5 Mainland property sales have slowed in recent months, but investments in financial assets by Chinese households have continued to grow. In addition to residential property, which investment channels or instruments are most likely to gain traction? With the launch of the GBA Cross-boundary Wealth Management Connect Scheme, what investments in Hong Kong are likely to attract southbound capital?
We believe that the government encourages more diversified, institutionally managed investment products for domestic investors and actively promotes financial market innovation through connectivity.
Following the introduction of the Shanghai-Hong Kong Stock Connect (2014), Shenzhen-Hong Kong Stock Connect (2016), Northbound Scheme (2017), and Southbound Scheme (2021) for stocks and bonds—and after two years of planning—the Cross-boundary Wealth Management Connect Scheme in the Guangdong-Hong Kong-Macao Greater Bay Area was launched on September 10, 2021, with service expected to begin as soon as mid-October 2021.
In general, the scheme will allow investors to conduct cross-boundary investments directly in the renminbi and can offer investors greater risk diversification options through a wide range of investment products.
As previously mentioned, REITs are well-rounded (having both defensive and growth characteristics) investment options. In addition, REIT funds in Hong Kong can act as super connectors between Hong Kong and the Mainland⁵ REITs may choose to list in the Hong Kong dollar or the renminbi. Notably, the relevant authority has also suggested including REITs in the stock-connect programs in the future. Once confirmed, investors on either side of the boundary can access each other’s eligible REITs through the stock-connect programs. For overseas investors in Mainland infrastructure assets, the arrangements are expected to be implemented as a priority. Meanwhile, Mainland investors will have the opportunity to access Hong Kong and global real estate projects.
We believe the Cross-boundary Wealth Management Connect Scheme will consist mainly of lower-risk products. When REITs can be accessed through stock-connect programs, funds will likely increase their allocation to REITs, resulting in a potential market revaluation of the sector.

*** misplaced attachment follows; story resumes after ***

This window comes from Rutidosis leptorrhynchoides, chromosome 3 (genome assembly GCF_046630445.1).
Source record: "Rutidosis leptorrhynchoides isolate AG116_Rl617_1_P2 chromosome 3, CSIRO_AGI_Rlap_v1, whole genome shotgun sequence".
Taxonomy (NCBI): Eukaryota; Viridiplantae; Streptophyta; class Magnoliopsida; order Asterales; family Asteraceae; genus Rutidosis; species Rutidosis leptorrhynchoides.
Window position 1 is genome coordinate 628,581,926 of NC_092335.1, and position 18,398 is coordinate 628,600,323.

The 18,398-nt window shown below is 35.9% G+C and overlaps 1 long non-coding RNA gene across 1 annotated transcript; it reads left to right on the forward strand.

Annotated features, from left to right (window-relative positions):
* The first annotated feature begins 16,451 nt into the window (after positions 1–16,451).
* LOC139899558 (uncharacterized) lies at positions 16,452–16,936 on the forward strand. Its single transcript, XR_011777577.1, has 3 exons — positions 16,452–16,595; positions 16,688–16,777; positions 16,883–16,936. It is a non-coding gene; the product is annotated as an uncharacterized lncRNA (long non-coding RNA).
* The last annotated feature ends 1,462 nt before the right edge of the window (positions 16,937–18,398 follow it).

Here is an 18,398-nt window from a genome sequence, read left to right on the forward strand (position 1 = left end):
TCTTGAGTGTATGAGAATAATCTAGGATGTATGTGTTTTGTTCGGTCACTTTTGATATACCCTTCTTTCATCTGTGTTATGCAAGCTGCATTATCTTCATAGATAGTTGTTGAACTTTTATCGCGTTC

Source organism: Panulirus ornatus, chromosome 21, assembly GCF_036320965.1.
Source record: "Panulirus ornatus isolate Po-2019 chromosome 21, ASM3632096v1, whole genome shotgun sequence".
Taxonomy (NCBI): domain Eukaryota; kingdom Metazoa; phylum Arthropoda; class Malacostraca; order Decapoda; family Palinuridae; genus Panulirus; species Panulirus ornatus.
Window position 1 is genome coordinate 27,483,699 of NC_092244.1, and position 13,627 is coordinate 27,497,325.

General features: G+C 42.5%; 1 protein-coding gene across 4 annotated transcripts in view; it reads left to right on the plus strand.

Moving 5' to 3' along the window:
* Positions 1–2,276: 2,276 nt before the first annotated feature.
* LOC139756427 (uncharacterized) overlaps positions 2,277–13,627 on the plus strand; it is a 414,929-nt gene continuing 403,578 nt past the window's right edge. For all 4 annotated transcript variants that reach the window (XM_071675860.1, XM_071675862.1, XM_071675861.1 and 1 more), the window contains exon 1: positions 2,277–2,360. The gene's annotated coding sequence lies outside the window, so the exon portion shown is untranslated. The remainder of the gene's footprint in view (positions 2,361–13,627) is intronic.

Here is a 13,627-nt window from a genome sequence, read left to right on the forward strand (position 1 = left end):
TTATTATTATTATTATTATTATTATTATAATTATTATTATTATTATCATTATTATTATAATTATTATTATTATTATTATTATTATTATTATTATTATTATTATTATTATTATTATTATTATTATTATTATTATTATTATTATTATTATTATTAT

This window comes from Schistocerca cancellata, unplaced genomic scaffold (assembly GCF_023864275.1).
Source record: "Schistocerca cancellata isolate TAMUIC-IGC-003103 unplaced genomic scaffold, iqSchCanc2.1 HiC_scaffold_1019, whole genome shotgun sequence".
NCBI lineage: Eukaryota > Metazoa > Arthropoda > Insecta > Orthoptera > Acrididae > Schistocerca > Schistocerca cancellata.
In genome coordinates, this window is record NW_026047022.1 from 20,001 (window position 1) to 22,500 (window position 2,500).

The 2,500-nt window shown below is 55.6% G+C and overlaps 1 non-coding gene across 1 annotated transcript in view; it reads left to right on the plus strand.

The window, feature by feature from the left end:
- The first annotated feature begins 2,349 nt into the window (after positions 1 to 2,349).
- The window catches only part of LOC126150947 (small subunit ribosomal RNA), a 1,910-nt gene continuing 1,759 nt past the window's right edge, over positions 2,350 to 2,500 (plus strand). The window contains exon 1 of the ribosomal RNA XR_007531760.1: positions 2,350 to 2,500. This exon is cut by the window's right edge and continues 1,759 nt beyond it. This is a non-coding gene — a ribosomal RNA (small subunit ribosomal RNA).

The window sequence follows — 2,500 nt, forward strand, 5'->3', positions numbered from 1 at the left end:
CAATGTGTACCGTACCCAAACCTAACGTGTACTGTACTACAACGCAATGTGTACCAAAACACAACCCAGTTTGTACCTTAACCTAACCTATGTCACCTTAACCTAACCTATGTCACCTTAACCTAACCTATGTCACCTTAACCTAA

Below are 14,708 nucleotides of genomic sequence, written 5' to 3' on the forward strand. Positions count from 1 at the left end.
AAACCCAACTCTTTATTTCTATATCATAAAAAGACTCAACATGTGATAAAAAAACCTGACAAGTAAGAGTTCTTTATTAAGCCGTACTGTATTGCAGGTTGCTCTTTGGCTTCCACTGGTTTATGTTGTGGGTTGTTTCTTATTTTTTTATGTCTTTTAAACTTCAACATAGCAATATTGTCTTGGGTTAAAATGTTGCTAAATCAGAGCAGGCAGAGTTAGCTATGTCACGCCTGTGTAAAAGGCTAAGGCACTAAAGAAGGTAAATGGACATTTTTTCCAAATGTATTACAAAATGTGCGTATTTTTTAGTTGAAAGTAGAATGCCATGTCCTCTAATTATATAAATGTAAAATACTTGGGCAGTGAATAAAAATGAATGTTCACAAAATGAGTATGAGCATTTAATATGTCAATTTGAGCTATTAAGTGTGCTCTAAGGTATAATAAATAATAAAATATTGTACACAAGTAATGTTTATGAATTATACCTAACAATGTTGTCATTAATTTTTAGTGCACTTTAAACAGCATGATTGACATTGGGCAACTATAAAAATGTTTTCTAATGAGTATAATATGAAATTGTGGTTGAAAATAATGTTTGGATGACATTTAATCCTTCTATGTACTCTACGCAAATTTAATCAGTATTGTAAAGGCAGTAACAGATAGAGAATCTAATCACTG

6 How do you manage the policy risks associated with local residential property markets and identify any overlooked opportunities among local real estate stocks?
In recent years, international investors have taken a great interest in sustainable development. For real estate developers, helping the government resolve social issues can be seen as an important contribution to the social aspect. As the community grows more vocal, we foresee social issues becoming more important in the city’s real estate development. With an environmental, social, and governance platform, investors can raise the transparency and communication of sustainability issues. Many developers are already providing updates on sustainable development in their investor relations updates and annual reports. They’ll likely receive more attention from markets on this topic in the future.
1 In 2020, the People’s Bank of China and the Ministry of Housing and Urban-Rural Development announced new financing regulations for the real estate industry. Developers wanting to refinance are being assessed against three thresholds: a 70% ceiling on liabilities to assets, excluding advance proceeds from projects sold on contract; a 100% cap on net debt to equity; and a cash to short-term borrowing ratio of at least 1x. 2 National Bureau of Statistics, September 15, 2021. 3 The nonperforming loan coverage ratio was 182.23% as of the end of 2020, “China Financial Stability Report,” People’s Bank of China, September 3, 2021; the ratio increased to 193.2% as of the end of June 2021, according to JP Morgan estimates. 4 The area of Qianhai economic zone will be expanded from 15 km² to 120 km².